I don't imagine this movie will set the world on fire, but it had a lot of heart. Ten years ago David (son of Ruth and Ronald, father of Jake and Duncan) died. Duncan (played by Joshua Jackson (better known as Pacey in Dawson's Creek)) has never really recovered. Everyone thought he had such promise ("best damn hockey player I ever saw") but he has spent the last ten years losing jobs, hanging out with his mates, and making a bit of money by letting his (married) brother use his pad to bring girls to. But now his grandad (Donald Sutherland) is in need - he has Parkinsons and the early signs of "A-Bomb" (Alzheimer's) are showing up. This seems to be the very catalyst Dunc needed: he gets a job in the apartment building his grandparents live in, so he can be there when needed, and he gets set up by his grand-dad with his home-carer, Kate (Juliette Lewis (the girlfriend in What's Eating Gilbert Grape)). She plays a similar free character here - she can't handle the fact that he has not only never left Minneapolis (even jokes about not knowing where St Paul is) but doesn't want to leave. It is where is mates are and, of course, his dying grandfather - I could certainly see why he wouldn't leave, particularly as he has this new, adult, relationship unfolding with granddad. It gets very adult, very quickly, when Duncan realises that all his grandfather wants to do is to die, and is quite happy to have his head blown off by a shot gun if that's what it takes because Ronald is all too aware of the loss of his faculties. The aurora borealis of the title symbolise this: as he sits out looking over the Minneapolis skyline, he sees the northern lights - something he did see way back when he did live up north. As the movie moves towards its conclusion, these lights become more real for him. I think the pitch was dead on here - never too sentimental but avoiding the problem in, say, Kenny, where the dad was unbearably gruff. The acting was superb from both of them. I have to mention the sweetest moment in the movie: Ronald and Ruth are sitting on their sofa, she's saying he should find some stuff to do, like dancing, as he used to do all the time. He confesses that he never really liked to dance, what he liked was to be close to Ruth, holding her hand, feeling her near him.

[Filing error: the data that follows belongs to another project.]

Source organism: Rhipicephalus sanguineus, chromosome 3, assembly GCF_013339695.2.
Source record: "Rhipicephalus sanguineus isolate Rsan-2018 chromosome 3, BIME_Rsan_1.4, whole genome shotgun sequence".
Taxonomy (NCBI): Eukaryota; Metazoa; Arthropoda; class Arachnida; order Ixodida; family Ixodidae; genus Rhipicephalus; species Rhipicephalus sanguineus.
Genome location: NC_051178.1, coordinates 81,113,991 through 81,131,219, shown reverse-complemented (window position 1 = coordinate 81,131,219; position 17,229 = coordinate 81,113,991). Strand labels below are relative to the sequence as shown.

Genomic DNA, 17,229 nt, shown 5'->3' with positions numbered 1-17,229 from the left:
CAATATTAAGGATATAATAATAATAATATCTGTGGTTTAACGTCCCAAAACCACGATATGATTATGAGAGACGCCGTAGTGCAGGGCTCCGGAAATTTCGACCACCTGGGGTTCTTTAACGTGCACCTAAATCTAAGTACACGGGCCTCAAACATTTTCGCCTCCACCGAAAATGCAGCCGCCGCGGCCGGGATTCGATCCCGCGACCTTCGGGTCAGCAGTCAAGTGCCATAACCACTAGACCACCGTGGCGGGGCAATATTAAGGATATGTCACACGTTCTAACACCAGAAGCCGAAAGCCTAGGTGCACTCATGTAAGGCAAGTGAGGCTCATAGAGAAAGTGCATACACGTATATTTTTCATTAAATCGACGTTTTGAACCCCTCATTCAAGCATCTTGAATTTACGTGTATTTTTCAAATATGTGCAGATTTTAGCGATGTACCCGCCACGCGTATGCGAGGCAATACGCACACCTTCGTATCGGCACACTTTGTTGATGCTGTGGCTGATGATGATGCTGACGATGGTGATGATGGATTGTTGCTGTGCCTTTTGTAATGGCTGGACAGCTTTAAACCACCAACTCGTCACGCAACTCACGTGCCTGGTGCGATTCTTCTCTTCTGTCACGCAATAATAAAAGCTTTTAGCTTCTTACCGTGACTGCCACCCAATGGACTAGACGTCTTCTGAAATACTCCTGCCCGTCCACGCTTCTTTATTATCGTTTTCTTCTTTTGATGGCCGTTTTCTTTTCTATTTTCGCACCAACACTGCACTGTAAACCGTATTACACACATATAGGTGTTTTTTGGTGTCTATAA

As for Kate, Duncan has a problem with her refusal to stay in one place, thinks she's just running away (although she did want him to leave with her, and is genuinely upset at leaving him). There was a wee joke at Minneapolis's expense: all she can think of to do in Minneapolis is to chase down Paul Westerberg (former lead singer of The Replacements) for his autograph. Her time there will be complete when she does so. He does actually show up near the end of the movie, and she seems not to notice him. As for the end, it didn't come as a complete surprise, although the director did manage nicely to dodge a bullet (sorry).